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The Great Dismal Swamp National Wildlife Refuge holds its annual Birding Festival in April. The festival strategically falls during the height of the spring Neotropical songbird migration, when the greatest diversity of species are on the fly.
Bird lovers delighted in catching a glimpse of the Swainson's warbler and the Wayne's warbler (a race of the Black-throated Green warbler), two of the most secretive and least observed of all North American birds. Lucky visitors most likely caught a "peep" of the white-throated sparrow, the graceful great egret and even the regal bald eagle. Other birds of interest in the area include the wood duck, barred owl, pileated woodpecker and prothonotary warbler.
The festival is part of International Migratory Bird Day. International Migratory Bird Day celebrates the incredible journeys of migratory birds between breeding grounds in North America and their wintering grounds in Mexico, Central and South America.
The FREE annual Great Dismal Swamp Birding Festival is open to the public and offers family-fun activities, such as guided bird walks, owl prowls, bus tours and photography workshops. Bird walks and bus tours require reservations, which can be made by calling the Refuge Headquarters at (757) 986-3705. For more information about the festival, visit the Great Dismal Swamp National Wildlife Refuge Site.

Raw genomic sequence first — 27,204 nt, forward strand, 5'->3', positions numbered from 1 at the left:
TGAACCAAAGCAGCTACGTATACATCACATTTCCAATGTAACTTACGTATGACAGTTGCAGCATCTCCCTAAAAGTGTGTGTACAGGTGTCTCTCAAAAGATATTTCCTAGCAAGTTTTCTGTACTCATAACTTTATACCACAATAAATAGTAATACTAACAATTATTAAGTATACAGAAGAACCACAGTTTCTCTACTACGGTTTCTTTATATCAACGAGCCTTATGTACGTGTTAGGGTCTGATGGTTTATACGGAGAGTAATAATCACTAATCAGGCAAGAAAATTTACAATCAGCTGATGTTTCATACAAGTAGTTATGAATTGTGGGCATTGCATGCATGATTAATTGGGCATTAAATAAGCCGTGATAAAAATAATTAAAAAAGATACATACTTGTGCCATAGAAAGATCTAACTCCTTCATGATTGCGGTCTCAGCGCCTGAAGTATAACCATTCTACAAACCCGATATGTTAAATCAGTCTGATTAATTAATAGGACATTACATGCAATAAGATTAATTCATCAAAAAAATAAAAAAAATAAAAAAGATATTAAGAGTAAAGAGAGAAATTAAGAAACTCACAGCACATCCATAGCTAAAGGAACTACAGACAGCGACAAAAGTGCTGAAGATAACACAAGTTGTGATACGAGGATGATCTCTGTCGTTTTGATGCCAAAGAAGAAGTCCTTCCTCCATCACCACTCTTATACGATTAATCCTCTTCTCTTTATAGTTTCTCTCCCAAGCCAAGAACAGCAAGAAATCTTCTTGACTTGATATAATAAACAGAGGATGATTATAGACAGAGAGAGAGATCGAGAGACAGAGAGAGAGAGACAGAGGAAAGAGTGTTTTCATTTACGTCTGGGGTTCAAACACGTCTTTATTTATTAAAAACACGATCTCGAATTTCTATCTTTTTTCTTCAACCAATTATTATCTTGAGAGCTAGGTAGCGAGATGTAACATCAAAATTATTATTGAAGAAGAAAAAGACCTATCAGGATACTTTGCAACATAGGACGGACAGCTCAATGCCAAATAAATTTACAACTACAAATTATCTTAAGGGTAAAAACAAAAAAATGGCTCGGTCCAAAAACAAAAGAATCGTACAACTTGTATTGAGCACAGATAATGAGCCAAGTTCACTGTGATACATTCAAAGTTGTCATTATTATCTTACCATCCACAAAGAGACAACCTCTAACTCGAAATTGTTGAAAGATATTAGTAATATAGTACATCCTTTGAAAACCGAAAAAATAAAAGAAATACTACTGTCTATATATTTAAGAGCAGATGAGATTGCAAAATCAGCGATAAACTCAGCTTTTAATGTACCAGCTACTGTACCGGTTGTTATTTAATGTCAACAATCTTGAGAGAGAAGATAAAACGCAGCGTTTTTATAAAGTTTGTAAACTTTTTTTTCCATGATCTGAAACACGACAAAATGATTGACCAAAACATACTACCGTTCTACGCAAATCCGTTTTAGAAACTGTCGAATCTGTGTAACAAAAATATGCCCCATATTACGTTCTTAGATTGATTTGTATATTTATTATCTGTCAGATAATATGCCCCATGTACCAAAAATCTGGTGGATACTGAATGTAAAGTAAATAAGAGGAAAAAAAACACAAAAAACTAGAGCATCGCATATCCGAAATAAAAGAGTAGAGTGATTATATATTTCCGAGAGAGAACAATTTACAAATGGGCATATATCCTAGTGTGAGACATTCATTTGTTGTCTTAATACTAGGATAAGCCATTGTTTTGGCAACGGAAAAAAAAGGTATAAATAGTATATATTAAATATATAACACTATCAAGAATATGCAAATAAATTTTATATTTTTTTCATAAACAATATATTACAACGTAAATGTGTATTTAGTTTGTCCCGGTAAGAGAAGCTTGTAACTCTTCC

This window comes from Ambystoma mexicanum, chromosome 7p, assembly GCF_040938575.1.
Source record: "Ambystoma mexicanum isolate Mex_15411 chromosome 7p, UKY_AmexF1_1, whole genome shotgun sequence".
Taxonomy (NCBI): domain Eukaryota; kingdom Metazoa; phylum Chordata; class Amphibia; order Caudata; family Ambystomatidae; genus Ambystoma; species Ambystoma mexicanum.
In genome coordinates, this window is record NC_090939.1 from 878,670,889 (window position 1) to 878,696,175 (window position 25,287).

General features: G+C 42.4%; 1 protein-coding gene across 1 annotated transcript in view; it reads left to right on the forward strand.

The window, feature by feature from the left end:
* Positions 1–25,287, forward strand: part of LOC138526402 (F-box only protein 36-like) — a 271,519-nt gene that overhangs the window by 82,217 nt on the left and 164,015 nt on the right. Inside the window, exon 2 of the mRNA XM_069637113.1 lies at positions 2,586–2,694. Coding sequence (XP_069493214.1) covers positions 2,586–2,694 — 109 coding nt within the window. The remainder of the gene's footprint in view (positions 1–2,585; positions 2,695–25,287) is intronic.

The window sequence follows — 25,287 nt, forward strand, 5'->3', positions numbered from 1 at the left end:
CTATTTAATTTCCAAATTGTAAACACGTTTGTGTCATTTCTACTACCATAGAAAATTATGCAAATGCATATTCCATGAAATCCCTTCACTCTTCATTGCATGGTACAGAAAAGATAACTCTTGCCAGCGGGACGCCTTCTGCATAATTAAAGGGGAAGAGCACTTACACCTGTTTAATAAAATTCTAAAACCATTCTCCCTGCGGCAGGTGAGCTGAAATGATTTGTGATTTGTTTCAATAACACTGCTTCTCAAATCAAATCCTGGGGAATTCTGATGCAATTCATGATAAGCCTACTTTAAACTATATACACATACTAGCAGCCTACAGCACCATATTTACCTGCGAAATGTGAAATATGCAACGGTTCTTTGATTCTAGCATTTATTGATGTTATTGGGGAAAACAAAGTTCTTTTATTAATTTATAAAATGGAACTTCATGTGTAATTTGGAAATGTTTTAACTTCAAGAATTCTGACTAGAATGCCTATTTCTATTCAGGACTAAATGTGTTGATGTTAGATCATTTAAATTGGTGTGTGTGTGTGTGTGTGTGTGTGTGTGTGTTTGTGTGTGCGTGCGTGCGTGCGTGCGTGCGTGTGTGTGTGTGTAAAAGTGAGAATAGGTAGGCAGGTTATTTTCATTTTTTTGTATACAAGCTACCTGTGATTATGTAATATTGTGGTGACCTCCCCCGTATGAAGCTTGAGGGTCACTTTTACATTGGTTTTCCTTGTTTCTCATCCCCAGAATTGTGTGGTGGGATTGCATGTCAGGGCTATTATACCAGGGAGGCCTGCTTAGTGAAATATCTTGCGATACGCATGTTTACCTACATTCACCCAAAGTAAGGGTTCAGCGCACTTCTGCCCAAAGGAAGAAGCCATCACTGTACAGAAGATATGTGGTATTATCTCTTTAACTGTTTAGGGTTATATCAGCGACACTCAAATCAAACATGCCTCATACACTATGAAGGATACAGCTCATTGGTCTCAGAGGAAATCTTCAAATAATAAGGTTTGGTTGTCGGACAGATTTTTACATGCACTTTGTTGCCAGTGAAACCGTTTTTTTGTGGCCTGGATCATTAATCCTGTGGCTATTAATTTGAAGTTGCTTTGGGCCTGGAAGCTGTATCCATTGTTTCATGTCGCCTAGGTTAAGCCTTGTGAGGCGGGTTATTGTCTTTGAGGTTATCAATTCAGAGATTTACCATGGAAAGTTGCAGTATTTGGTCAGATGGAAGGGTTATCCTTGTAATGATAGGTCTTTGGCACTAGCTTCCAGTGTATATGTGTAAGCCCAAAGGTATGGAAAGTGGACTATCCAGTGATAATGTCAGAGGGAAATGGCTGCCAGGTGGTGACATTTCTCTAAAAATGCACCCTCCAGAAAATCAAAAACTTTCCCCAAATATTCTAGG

Since the 17th century, Chesapeake's Great Dismal Swamp National Wildlife Refuge has provided sanctuary to birds and bird watchers alike. The Swamp's wooded swamplands and canebrakes create lovely living conditions for the 213 species of birds that nest in or near the refuge. In fact, more than 200 species have been identified on the refuge since its establishment.
Find out more about Chesapeake's fine feathered friends on our Chesapeake Birding page.
Why are birders from around the country and overseas flocking to Chesapeake?
In addition to the many long-term migratory birds that pass through Chesapeake in late April and early May, a large number of Neotropical migratory songbirds call the Refuge's more than 112,000 acres of unbroken forest home. "Serious birders want to see birds in their natural habitat," says Deloras Freeman, visitor professional with the Refuge, "so they seek areas with vast stretches of unbroken woods."
An eight-year veteran at the Refuge, Deloras offers insider tips to bird enthusiasts:
Rule #1- Always wear comfortable shoes. "We aren't hiking the Appalachians," she says, "but our birding tours are more rigorous than most people expect. Also be sure to bring insect repellent, sunscreen and a light long-sleeved top to cover bare skin."
Freeman also encourages birders to come equipped with a high-grade pair of binoculars. She suggests that serious bird watchers, "Do your homework and be sure that binoculars provide sharp, bright, and high-contrast images before investing," she recommends. "For outdoor activities, look for binoculars that are fully waterproof and fog-proof." While mid-to-high-quality binoculars cost a little more, they are worth the investment and usually come with a lifetime guarantee.